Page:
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Author Topic: Help end Alaska's aerial gunning of wolves
Snaggy

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Icon 4 posted October 21, 2008 12:37      Profile for Snaggy   Author's Homepage     Send New Private Message       Edit/Delete Post   Reply With Quote 
FW'd to me. At least some good might come from Palin's nomination?

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I know that a lot of you care about animals...Woz

Aerial hunting of wolves is Alaska's dirty secret. Despite federal law that bans the use of aircraft to shoot or harass animals from the air, Alaska continues to exploit a loophole that allows states to "administer" wildlife using aircraft.
Tell Governor Palin to stop exploiting loopholes and start protecting Alaska's majestic wildlife

http://www.care2.com/go/z/e/AbGAY/WYa5/AQVHr

In exploiting this loophole, the state of Alaska allows private hunters and private pilots to "control" wolves from the air or chase them to exhaustion and shoot them from the ground. The hunters are allowed to keep the pelts as trophies or sell them for profit instead of turning them over to wildlife officials.

This spring, Governor Palin went so far as to offer a reward of $150 for each left foreleg of wolves killed within designated areas. A state court identified this as a bounty, which is illegal under state law, and halted the program before any bounties were paid.

It's time for Alaska to end this brutal practice once and for all. Take action today, and let Governor Palin know how much you oppose aerial hunting of wolves
Thanks for taking action!

Natasha
Care2 Campaign Team

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Grummash

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Icon 1 posted October 21, 2008 23:56      Profile for Grummash     Send New Private Message       Edit/Delete Post   Reply With Quote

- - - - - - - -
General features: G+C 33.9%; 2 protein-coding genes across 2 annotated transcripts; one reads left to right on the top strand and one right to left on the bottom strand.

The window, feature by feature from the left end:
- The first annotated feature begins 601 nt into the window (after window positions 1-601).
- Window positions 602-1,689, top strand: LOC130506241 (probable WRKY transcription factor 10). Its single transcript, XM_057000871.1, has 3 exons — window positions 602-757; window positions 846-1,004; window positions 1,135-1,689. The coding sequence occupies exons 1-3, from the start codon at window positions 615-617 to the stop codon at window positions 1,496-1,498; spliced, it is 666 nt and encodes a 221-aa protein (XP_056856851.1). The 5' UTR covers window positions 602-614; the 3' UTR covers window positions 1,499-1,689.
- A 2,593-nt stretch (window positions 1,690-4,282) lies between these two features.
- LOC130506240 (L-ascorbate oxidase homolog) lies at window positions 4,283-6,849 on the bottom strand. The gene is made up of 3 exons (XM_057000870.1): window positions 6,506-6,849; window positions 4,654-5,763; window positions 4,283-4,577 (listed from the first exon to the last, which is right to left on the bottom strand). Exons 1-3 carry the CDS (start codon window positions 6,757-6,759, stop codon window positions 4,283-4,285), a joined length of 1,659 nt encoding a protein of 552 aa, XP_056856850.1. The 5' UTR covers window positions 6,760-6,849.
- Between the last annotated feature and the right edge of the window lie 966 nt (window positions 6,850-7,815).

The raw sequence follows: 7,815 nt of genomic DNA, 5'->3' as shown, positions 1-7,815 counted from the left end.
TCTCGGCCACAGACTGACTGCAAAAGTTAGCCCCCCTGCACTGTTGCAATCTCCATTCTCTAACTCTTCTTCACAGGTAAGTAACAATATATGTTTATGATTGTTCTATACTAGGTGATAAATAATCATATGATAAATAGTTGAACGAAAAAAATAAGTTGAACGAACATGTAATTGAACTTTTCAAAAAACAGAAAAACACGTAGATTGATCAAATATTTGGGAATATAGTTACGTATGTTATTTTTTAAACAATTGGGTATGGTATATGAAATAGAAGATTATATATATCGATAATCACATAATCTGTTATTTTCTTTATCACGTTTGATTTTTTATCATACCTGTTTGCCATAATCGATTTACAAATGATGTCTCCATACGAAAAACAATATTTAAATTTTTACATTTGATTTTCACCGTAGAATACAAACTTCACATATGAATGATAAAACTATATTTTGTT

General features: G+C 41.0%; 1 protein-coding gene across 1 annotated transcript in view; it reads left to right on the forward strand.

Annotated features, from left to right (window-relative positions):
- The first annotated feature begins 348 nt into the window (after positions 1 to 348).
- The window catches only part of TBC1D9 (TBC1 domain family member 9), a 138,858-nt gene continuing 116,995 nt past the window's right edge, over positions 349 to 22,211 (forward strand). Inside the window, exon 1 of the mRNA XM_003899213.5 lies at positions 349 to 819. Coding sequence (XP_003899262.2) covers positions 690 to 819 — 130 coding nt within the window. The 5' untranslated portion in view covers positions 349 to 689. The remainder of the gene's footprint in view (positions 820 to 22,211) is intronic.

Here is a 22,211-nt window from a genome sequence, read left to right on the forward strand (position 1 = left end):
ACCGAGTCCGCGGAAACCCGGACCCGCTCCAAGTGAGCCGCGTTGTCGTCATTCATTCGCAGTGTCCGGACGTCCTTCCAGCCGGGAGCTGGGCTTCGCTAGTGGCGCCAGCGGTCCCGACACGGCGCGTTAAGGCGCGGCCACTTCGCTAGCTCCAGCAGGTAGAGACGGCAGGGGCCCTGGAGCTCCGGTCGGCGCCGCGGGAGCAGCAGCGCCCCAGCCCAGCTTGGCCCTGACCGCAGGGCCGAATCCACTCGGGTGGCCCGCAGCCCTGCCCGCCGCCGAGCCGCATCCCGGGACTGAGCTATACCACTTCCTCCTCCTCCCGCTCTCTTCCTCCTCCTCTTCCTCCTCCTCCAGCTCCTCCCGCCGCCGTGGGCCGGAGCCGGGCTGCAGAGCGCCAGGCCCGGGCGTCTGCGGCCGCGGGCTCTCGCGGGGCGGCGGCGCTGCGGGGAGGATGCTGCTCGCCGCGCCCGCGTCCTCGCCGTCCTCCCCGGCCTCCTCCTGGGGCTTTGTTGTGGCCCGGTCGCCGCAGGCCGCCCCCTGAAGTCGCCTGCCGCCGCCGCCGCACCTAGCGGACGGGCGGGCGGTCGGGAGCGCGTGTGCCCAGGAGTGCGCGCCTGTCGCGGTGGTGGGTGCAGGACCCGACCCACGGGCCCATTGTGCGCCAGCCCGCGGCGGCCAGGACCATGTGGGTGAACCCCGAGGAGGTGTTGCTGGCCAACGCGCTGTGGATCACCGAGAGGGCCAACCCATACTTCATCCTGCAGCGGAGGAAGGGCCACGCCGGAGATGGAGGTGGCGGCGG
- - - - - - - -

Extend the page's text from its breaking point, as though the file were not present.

I've signed.

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...and yet, across the gulf of space, minds immeasurably superior to ours regarded this earth with envious eyes...

Posts: 2335 | From: Lancashire,UK | Registered: Aug 2005  |  IP: Logged
Oz, the Wizard of
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Icon 1 posted October 23, 2008 17:43      Profile for Oz, the Wizard of   Author's Homepage     Send New Private Message       Edit/Delete Post   Reply With Quote 
I have to give the obligatory Alaskan "if we don't manage wolf populations somehow then they eat all the moose, then suffer slow painful starving deaths." It's an ugly thing, I know, but there is a legitimate need here, not just a bunch of sport killing for fun (and profit).

Now that that's taken care of, we can all go back to disliking Palin for the way she's doing it. Lord knows I certainly don't like her.

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Posts: 707 | From: The Emerald City | Registered: Jun 2002  |  IP: Logged
MacManKrisK

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Icon 1 posted October 23, 2008 19:46      Profile for MacManKrisK     Send New Private Message       Edit/Delete Post   Reply With Quote 
OMG! It's Oz K. Fodrodski!

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get rich and you still die"


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Stereo

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Icon 2 posted October 24, 2008 07:25      Profile for Stereo     Send New Private Message       Edit/Delete Post   Reply With Quote 
quote:
Originally posted by Oz, the Wizard of:
I have to give the obligatory Alaskan "if we don't manage wolf populations somehow then they eat all the moose, then suffer slow painful starving deaths."

Yet, this is the way nature has to manage animal population. And it has done a better job than when humans tries to do it their way.

The trouble is, too often, big predators are chased so there are more of their preys available for "sportive" hunting. The "animal regulation" excuse is just that. But not enough woolves leads to too many mooses, which then overeat their own food source, leading to slow and painful death... So what about having someone decide how many moose/deers/other can be chased based on the overall animal populations (predators and preys) in a given area, even if it means a "no hunting this season" every once in a while? One could kill wichever animal threatens their herds/crops (sign of imbalance), but nothing more.

Unless, of course, if you want to have the same problem as some European areas where many predators were chased to the brink of extinction. Only when they saw the deers eating their crops did the local population understood the need for the predators, and tried (still are trying) very hard to reintroduce them.